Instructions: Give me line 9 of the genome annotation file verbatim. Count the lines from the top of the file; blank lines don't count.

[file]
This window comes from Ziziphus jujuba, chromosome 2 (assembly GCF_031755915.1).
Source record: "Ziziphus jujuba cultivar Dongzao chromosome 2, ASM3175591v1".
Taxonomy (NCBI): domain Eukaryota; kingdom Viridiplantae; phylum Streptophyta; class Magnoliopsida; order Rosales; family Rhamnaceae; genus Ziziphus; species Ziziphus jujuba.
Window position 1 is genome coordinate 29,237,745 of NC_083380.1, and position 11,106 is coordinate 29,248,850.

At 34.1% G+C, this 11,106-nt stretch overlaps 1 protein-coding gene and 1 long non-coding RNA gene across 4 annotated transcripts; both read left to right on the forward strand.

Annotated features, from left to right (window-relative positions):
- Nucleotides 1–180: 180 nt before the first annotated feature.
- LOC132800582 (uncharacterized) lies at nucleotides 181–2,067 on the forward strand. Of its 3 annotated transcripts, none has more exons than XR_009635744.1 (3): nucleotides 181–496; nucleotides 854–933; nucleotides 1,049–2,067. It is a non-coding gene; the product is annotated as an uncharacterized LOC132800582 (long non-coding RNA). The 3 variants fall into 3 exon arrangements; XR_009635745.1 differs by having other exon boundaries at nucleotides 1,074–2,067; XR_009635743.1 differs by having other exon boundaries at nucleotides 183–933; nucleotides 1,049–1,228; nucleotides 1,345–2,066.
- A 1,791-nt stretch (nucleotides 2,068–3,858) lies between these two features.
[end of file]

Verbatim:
- A 1,791-nt stretch (nucleotides 2,068–3,858) lies between these two features.